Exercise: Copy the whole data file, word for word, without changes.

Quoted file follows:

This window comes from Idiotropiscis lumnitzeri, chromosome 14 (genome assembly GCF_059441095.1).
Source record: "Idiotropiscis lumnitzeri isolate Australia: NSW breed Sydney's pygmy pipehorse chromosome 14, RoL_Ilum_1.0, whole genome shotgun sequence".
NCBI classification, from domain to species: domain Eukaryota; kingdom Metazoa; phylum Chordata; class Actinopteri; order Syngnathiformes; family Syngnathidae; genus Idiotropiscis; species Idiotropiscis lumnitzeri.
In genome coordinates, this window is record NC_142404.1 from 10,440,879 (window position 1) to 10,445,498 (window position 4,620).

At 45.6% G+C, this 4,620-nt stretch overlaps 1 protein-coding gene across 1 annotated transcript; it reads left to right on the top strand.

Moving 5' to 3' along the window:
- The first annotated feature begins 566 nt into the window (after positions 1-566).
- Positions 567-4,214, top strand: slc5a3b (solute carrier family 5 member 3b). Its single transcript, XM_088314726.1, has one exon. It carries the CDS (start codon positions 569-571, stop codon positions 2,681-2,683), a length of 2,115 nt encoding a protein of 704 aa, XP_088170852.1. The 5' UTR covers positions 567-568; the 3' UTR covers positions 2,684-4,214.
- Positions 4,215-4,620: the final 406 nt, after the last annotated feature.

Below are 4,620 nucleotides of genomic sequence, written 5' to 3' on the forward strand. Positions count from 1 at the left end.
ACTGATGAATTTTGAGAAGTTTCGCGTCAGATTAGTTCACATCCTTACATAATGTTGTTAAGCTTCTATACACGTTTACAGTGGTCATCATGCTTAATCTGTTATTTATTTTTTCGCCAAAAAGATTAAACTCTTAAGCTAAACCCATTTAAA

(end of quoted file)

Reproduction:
This window comes from Idiotropiscis lumnitzeri, chromosome 14 (genome assembly GCF_059441095.1).
Source record: "Idiotropiscis lumnitzeri isolate Australia: NSW breed Sydney's pygmy pipehorse chromosome 14, RoL_Ilum_1.0, whole genome shotgun sequence".
NCBI classification, from domain to species: domain Eukaryota; kingdom Metazoa; phylum Chordata; class Actinopteri; order Syngnathiformes; family Syngnathidae; genus Idiotropiscis; species Idiotropiscis lumnitzeri.
In genome coordinates, this window is record NC_142404.1 from 10,440,879 (window position 1) to 10,445,498 (window position 4,620).

At 45.6% G+C, this 4,620-nt stretch overlaps 1 protein-coding gene across 1 annotated transcript; it reads left to right on the top strand.

Moving 5' to 3' along the window:
- The first annotated feature begins 566 nt into the window (after positions 1-566).
- Positions 567-4,214, top strand: slc5a3b (solute carrier family 5 member 3b). Its single transcript, XM_088314726.1, has one exon. It carries the CDS (start codon positions 569-571, stop codon positions 2,681-2,683), a length of 2,115 nt encoding a protein of 704 aa, XP_088170852.1. The 5' UTR covers positions 567-568; the 3' UTR covers positions 2,684-4,214.
- Positions 4,215-4,620: the final 406 nt, after the last annotated feature.

Below are 4,620 nucleotides of genomic sequence, written 5' to 3' on the forward strand. Positions count from 1 at the left end.
ACTGATGAATTTTGAGAAGTTTCGCGTCAGATTAGTTCACATCCTTACATAATGTTGTTAAGCTTCTATACACGTTTACAGTGGTCATCATGCTTAATCTGTTATTTATTTTTTCGCCAAAAAGATTAAACTCTTAAGCTAAACCCATTTAAA